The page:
The same as Figure 1b but for output from the preindustrial control of the CMIP3 models, as well as the ERA interim reanalysis data set (de-trended) over the period 1979–2011. There are two points for each model (red for austral summer and blue for austral winter). The correlations were calculated using seasonal averages, giving one point for each calendar year. The individual models are listed in the legend, which also gives the number of years used for each model in brackets. Connectors are colored green where the data for the two seasons are statistically distinct (see text), and black otherwise

[27] In the intra-model seasonal variability, the slope of each line is negative. When the separation of math formula and math formula increases, the correlation between math formula and math formula is reduced. The same relationship holds in the reanalysis, although it does not pass the statistical significance test, due to the relatively short length of the time series. Another interesting but statistically insignificant data pair is the ipsl_cm4 model, which is the only model that has a higher R value during winter than summer. The seasonal change in math formula is also reversed, so that the slope of the line joining the points remains negative.

[28] There is some suggestion that the same relationship holds in the inter-model variability. Both the JJA and DJF points appear to be negatively correlated.

[29] There is approximate quantitative agreement with the idealized model: for a given feature separation, the correlation between math formula and math formula is roughly the same in the idealized runs (Figure 1b) as it is in the full GCMs. Unfortunately the full GCMs do not enter the parameter space that gives rise to negative correlations in the idealized GCM, so that aspect of the relationship remains untested. Nevertheless, the intra-model seasonal variability and the inter-model variability show a similar relationship as was found in the output of the idealized model.

4 Discussion

[30] The correlation between the latitude of the edge of the Hadley cell and latitude of the eddy-driven jet has been examined. It appears that the correlation can be determined by the time-mean separation of the two features. When they are close together, there is a positive correlation, and as the separation between them increases, the correlation decreases, with a weak negative correlation emerging at large separation in a simplified GCM.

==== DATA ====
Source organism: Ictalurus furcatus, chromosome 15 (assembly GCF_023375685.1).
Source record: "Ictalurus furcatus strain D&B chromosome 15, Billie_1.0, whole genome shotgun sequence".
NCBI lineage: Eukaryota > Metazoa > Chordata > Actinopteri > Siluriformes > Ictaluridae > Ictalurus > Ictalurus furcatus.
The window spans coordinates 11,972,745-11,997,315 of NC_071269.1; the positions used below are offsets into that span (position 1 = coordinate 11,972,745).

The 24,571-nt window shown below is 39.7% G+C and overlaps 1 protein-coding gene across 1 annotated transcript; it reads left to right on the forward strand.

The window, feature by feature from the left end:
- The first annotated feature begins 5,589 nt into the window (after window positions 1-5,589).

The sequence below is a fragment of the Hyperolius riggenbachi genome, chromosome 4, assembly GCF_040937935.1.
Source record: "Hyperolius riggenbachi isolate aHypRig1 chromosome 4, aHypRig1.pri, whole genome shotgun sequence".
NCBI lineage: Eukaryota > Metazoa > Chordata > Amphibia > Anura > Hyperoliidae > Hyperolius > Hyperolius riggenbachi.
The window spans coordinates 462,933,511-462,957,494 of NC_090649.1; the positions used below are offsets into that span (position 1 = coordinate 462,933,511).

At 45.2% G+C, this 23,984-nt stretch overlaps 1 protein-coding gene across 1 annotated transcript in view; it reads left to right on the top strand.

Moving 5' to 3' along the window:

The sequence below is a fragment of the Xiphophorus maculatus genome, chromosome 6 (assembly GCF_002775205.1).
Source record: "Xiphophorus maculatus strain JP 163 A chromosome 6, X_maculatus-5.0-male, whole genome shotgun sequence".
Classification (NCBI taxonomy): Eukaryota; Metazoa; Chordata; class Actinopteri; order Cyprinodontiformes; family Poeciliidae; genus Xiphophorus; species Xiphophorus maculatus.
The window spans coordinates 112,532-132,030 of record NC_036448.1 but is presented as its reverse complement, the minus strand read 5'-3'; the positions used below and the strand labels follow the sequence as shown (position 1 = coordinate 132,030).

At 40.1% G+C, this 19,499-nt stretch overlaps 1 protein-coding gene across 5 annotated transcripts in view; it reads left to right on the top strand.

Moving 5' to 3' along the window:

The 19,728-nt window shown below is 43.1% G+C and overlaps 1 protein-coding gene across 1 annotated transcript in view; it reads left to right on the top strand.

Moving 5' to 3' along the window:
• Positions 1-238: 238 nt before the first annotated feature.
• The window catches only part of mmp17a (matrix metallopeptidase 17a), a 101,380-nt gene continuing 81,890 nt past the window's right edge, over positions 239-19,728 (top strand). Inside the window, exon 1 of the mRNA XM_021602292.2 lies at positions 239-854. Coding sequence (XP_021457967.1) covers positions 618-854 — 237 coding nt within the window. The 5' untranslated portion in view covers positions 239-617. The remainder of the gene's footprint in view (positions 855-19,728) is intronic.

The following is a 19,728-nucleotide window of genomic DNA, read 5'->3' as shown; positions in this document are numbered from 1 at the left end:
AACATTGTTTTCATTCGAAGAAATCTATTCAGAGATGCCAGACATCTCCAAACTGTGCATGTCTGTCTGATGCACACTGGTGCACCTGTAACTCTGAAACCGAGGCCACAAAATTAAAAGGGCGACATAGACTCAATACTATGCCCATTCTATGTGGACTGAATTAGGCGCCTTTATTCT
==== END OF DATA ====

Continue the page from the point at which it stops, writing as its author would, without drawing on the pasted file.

[31] The annular modes, or variability in ΦEDJ, are eddy driven. As expected from quasi-geostrophic balance, to first order the changes in eddy momentum flux convergence are balanced by the Coriolis torque on the meridional flow. As such, a poleward displacement of ΦEDJ is associated with anomalous poleward flow in the upper troposphere on the equatorward flank of the climatological ΦEDJ. The edge of the tropics is defined as the latitude where the overturning stream function goes to zero and so the location of the poleward flow anomaly relative to the climatological ΦHC determines whether the tropics extend anomalously poleward.

[32] In some ways, this relationship is very simple and unsurprising. It follows from the notion that the pattern of eddy momentum flux anomalies associated with the annular modes is approximately fixed relative to the time-mean storm track and surface westerlies. This seems to be the case empirically, and intuitively, anomalies associated with variability about the time-mean state might be expected to translate with the time-mean feature as it changes location. It remains to be seen, however, whether simple quasi-linear inviscid Rossby wave propagation theory explains the behavior.

[33] Analysis of a suite of comprehensive GCMs and a reanalysis product showed at least qualitative agreement with the idealized GCM. The correlation between ΦEDJ and ΦHC decreases with increasing time-mean separation in both the intra-model and inter-model variability. This relationship is able to determine the seasonal dependence of the correlation between the two features.

[34] Further work aims to determine whether these dynamics are manifest in (i) the ENSO-annular mode interactions and (ii) the simulated response to increasing greenhouse gasses.

Acknowledgments

[35] This work was partly supported by the Australian Research Council Discovery Early Career Research Award ARC DE120102645 and the Australian Research Council Centre of Excellence in Climate System Science.

Ancillary